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One Legged Woman Hops Around Ho Chi Minh City

One Legged Woman Hops Around Ho Chi Minh City

Have you ever walked through the three street of Ho Chi Minh City on one leg? Two words: NOT EASY. Sidewalks brimming with bodies, bas and ongs cruising with street cart commodities and cradling curbs six inches high. Crosswalks HELLA wide with street traffic-chock-full of taxies, motorbikes, bicycles, buses flowing from all four directions. Fast-paced. Aggressive. Frenetic. Okay, now its time for me to cross the street. I squint my eyes with purpose, focused on how I was gonna hop on one good leg from one side to the other without losing balance and risk getting hit. When I got crutches, I swung my body forward with full-force and fervor, sweat dripping from temple, palms sore from the clutching the handles, bruised left foot slinging back airborne, internalizing the gaze of on-lookers, feeling a little embarrassed. Every sidewalk crack became a potential deathtrap. Okay, maybe not that extreme. I took taxis to places that would have taken me minutes to walk to with two good legs. I crawled up narrow, twisting, winding flights of stairs on my hands and knees. I had enlist the help and support of my two-legged homies on everyday simple task I could have done with careless ease if I only had two working legs. Every simple task a two-legged person could do without a single thought became a major victory for me.

How did this happen, you ask? I injured my left foot in the first few days of my return to the motherland. The story of my injury is rooted in joyful expedition, poor decision-making, and bad footwear. It’s been eight years since I‘ve been back and the first thing I wanted to do was walk the streets. I strapped on my cute but broken tan sandals that I should have thrown away three years ago and hiked through the city, ignoring the whispering pain that began to bluster from the arch of my left foot. I was in the zone, surveying the landscape, navigating the complex terrain of culture and commerce, breathing in the nostalgic mixtures of burning pots protecting the palatable streetfare, sweat, plastic chairs and thick, hot air. Teeming with excitement and loving my two-foot adventure throughout the city, I made no time to pay attention to the pain that kept creeping up in my left foot. The next day I went on a scavenger hunt that took my little feet all over HCMC’s commercial districts and that shy, whispering from the left arch edged into a heaving: “Yo girl, we need to have a conversation.” The pain that built up left my left leg out of commission for next few days.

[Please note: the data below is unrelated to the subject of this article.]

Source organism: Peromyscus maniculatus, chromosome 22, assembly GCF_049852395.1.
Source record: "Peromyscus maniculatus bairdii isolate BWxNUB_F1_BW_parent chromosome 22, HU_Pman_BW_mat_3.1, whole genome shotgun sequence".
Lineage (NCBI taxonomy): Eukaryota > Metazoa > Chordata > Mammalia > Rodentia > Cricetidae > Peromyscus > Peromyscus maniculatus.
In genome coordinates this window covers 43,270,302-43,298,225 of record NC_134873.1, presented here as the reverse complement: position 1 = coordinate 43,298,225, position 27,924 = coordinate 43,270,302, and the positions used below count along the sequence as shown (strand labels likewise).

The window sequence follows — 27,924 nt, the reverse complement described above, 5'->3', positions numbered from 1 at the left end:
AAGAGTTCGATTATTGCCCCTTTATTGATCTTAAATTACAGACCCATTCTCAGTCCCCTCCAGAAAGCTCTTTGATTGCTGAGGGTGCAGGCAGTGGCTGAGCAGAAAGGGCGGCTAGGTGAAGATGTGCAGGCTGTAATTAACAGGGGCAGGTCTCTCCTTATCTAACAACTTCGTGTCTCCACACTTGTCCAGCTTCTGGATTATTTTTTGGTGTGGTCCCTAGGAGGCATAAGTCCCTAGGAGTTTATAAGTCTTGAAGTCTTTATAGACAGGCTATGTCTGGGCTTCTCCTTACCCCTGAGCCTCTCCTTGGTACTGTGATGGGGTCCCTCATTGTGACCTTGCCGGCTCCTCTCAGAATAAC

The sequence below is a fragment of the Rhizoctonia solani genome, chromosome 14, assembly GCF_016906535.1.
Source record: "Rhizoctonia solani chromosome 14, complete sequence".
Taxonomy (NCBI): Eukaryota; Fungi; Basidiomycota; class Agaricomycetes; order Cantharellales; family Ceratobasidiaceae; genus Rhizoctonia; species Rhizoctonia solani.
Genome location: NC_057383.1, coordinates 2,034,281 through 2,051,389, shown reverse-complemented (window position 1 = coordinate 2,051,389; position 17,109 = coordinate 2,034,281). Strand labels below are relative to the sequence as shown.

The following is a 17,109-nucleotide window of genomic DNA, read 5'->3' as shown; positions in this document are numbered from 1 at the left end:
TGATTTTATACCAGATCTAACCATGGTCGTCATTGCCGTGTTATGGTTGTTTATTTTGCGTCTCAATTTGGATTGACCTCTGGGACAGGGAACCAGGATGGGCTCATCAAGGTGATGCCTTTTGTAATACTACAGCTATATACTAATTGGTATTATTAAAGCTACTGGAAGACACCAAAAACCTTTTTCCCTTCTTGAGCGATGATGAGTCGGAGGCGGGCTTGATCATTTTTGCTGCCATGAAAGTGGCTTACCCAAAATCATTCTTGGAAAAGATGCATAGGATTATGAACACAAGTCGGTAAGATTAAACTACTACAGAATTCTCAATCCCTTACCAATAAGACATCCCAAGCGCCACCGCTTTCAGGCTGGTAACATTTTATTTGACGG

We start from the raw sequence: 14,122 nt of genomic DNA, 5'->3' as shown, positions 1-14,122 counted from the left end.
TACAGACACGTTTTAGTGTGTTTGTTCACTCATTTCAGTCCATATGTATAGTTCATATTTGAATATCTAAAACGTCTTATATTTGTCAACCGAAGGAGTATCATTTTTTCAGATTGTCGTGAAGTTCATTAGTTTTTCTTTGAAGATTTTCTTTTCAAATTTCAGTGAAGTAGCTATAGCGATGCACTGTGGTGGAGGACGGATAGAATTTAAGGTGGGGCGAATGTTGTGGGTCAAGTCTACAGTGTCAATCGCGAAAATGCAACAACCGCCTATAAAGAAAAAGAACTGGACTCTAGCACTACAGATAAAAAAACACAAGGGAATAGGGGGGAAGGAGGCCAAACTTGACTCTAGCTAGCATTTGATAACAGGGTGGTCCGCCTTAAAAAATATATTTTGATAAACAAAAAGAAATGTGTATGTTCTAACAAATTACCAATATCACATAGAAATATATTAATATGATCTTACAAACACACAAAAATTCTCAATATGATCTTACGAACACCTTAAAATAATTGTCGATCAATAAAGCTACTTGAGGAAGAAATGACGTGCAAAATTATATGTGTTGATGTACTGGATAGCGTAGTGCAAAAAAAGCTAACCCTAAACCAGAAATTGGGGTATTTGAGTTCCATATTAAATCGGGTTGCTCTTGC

Having only one useful leg these past few days gave me perspective on what it means to be a person with disability living in Vietnam. On day three, I met Co Hanh, a fierce, engaging, charismatic woman who works as a social worker for people who are deaf and hearing impaired. Fighting for their rights. As a person with hearing impairment, she gamed me up on her and other people’s experience living with disability. She taught me that every little thing people with abilities do with ease is a challenge for people living with disabilities in Vietnam. I got a little taste of what it felt like to be a person with disabilities in Vietnam. To be clear, what I experienced this week was a minor casualty of bad footwear and bad choices footwear, which nowhere near matches the level of seriousness of this reality for people who permanently live with disabilities.

 


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